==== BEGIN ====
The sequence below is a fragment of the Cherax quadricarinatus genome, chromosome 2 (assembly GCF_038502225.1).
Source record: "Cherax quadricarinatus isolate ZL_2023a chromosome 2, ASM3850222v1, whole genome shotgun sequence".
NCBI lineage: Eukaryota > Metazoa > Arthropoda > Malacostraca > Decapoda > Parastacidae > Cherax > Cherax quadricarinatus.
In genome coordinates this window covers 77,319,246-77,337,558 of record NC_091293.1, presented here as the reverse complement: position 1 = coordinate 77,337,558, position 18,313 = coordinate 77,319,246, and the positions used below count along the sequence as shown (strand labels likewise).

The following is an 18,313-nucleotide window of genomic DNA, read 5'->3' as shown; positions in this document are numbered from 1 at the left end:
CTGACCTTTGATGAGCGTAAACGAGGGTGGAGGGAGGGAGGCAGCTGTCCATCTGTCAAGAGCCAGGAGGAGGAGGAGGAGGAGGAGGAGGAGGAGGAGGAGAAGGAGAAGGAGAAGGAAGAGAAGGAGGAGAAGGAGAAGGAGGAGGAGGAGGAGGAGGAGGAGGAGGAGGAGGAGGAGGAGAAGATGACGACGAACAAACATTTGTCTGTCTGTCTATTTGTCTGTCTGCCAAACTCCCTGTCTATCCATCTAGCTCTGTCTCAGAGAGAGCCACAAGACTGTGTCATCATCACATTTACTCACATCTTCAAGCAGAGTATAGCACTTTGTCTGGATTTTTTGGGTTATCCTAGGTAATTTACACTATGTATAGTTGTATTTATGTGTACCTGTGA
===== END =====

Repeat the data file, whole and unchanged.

The sequence below is a fragment of the Cherax quadricarinatus genome, chromosome 2 (assembly GCF_038502225.1).
Source record: "Cherax quadricarinatus isolate ZL_2023a chromosome 2, ASM3850222v1, whole genome shotgun sequence".
NCBI lineage: Eukaryota > Metazoa > Arthropoda > Malacostraca > Decapoda > Parastacidae > Cherax > Cherax quadricarinatus.
In genome coordinates this window covers 77,319,246-77,337,558 of record NC_091293.1, presented here as the reverse complement: position 1 = coordinate 77,337,558, position 18,313 = coordinate 77,319,246, and the positions used below count along the sequence as shown (strand labels likewise).

The following is an 18,313-nucleotide window of genomic DNA, read 5'->3' as shown; positions in this document are numbered from 1 at the left end:
CTGACCTTTGATGAGCGTAAACGAGGGTGGAGGGAGGGAGGCAGCTGTCCATCTGTCAAGAGCCAGGAGGAGGAGGAGGAGGAGGAGGAGGAGGAGGAGGAGAAGGAGAAGGAGAAGGAAGAGAAGGAGGAGAAGGAGAAGGAGGAGGAGGAGGAGGAGGAGGAGGAGGAGGAGGAGGAGGAGAAGATGACGACGAACAAACATTTGTCTGTCTGTCTATTTGTCTGTCTGCCAAACTCCCTGTCTATCCATCTAGCTCTGTCTCAGAGAGAGCCACAAGACTGTGTCATCATCACATTTACTCACATCTTCAAGCAGAGTATAGCACTTTGTCTGGATTTTTTGGGTTATCCTAGGTAATTTACACTATGTATAGTTGTATTTATGTGTACCTGTGA